This is an odd project for a person like Julia to be a part of, and as I have described the first few days, especially the first day, Julia was not all that enthusiastic about acting in front of the camera and crew.  Julia has participated in a theater workshop for young people with disabilities, on zoom since last spring, and sometimes she is not enthusiastic about that either.  And yet, once she lets her no-no-no guard down a bit, she is able to follow directions, give her lines authentically and improvise with other actors quite naturally.  Film is actually easier for her than the theater workshop because it is happening in little pieces with plenty of direction in between.  

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Pause.  Perceive time.  Defined by ticking timers with bells at the end, clocks and calendars is one time.  Linear, predictable and plodding.  But time.  My time.  Our time.  Is different.  It rushes ahead, it slows to as thick slime over cobbles, it slides sideways, quickly, irreverently, without regard for wishes, dreams or clocks.  Over the long covid spring, summer, fall, winter and early spring, time lurched and sputtered.  Time lost themselves is a foggy reality of days that lost their names.  There was too much, not enough of it. It was not manageable no matter the breath and depth of my schedules and calendars.  There was no corralling it for me.  I did not write my Lear.  I did not read Proust.  I read and digested a few poems.  Very few, very short.  I was anxious and scared.  I pulled myself up by my bootstraps and grabbed onto a lot of outstretched hands.  I wrote some.  I dug two gardens.  I pushed Julia’s interests and her future doings along bit by bit. Like Sisyphus.  Didn’t he write emails and phone calls to agencies and people?  A modern Zeus would have surely assigned him to tackle DDS, SS and DIB.  Chasing genius ideas to the dead ends of realization—there should be a word for the feeling of frustration and failure when lots of energy has gone into a promising lead that is chased to an unsatisfying end.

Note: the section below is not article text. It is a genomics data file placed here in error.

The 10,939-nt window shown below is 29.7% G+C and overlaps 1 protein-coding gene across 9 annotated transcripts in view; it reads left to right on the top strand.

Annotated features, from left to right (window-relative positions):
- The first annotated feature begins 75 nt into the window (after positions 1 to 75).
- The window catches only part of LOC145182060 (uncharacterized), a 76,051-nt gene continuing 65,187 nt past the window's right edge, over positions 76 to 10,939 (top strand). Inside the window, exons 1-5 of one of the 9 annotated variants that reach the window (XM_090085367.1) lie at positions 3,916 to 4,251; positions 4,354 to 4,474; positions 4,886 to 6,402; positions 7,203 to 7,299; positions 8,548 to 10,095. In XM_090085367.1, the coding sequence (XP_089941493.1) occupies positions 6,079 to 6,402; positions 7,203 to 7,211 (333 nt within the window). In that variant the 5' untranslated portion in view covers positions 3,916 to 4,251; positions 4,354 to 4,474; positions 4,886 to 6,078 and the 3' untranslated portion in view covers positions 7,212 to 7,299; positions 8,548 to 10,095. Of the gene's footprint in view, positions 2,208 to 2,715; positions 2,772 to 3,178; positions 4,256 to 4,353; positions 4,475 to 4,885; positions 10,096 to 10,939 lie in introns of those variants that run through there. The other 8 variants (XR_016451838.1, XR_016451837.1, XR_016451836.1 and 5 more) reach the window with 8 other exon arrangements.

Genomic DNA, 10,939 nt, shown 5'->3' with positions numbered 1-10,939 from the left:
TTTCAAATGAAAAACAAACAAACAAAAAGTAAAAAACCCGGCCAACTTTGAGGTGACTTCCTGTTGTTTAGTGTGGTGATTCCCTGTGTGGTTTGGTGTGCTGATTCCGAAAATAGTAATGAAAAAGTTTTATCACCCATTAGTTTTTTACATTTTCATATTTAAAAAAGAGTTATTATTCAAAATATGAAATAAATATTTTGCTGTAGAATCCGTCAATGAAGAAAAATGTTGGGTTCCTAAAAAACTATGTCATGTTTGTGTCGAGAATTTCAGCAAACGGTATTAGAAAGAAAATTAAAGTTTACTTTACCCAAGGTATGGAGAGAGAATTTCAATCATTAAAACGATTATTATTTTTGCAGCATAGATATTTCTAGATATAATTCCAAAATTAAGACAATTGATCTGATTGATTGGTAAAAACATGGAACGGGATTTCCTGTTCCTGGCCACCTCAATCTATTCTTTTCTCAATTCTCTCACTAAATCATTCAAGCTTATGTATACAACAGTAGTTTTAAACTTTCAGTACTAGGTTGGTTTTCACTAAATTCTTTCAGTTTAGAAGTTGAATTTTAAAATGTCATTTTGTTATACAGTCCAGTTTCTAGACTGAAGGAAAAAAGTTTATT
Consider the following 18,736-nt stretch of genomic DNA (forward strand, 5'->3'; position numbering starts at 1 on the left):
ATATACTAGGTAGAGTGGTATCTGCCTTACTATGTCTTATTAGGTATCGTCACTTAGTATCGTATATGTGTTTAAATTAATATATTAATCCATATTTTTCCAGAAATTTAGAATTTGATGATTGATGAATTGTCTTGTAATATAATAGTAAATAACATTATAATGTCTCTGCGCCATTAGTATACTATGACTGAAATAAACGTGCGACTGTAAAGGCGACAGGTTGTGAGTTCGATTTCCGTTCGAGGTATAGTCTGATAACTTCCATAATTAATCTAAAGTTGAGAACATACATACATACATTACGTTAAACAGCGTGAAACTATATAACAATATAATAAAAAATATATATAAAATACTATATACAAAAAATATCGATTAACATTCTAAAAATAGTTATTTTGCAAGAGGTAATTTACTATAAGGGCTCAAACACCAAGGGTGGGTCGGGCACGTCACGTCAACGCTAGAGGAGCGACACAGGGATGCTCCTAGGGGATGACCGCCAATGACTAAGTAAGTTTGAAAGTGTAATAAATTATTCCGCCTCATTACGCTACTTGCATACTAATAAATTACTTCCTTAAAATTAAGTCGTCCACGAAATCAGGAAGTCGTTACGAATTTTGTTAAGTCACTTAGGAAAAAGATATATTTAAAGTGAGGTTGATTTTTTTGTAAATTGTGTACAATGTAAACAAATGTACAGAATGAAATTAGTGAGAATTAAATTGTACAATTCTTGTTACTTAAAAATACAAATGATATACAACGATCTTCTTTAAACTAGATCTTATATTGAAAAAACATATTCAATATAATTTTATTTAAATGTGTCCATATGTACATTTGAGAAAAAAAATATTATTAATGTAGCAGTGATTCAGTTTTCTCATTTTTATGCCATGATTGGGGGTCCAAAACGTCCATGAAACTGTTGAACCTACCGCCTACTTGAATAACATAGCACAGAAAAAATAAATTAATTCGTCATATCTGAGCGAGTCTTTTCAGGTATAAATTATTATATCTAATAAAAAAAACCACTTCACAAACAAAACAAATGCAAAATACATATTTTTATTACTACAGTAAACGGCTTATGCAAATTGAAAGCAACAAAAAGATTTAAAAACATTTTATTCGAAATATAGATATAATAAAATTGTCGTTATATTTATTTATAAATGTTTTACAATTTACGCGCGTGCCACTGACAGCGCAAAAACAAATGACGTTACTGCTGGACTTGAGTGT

The quality of time was a small ball of clay that could be removed from the greater river of time in which we all swim.  We gathered via zoom with others but there was a sense of privacy—not cherished and beloved privacy but something like a hidden shame, even though there was no shame—we were visible in our small, regular zoom boxes with backgrounds of books that grew to be familiar and to a much lesser degree to the peopled world from noses up. 

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Every day for a year, I have checked the new reported cases chart in the NYTimes.  I wanted to will a change, make the numbers come down when so many times, for so many months, the counts only went up.  Yesterday, the shape of the chart resembled the Little Prince’s a boa constrictor who has swallowed an elephant. And I almost smiled.  One corner of the horror melted away.  Truthfully, the chart doesn’t really look like Santoine de Saint Exupery’s drawing but . . . it was a playful imagining that I’ve have far too few of during the year.  

Can I sigh with relief now?  

I do want to sigh with relief.  But South America, Mongolia, India and France still struggle. We are in this together.  No, real sighing until we are all safe, until we are all vaccinated and I can feel the mist in front of Iguazu Falls and the silence in the Amarbayasgalant Monastery, stand at the tip of the reflective pool of the Taj Mahal and watch the repairs being done on Notre Dame. Then, a big sigh, many sighs will be in order.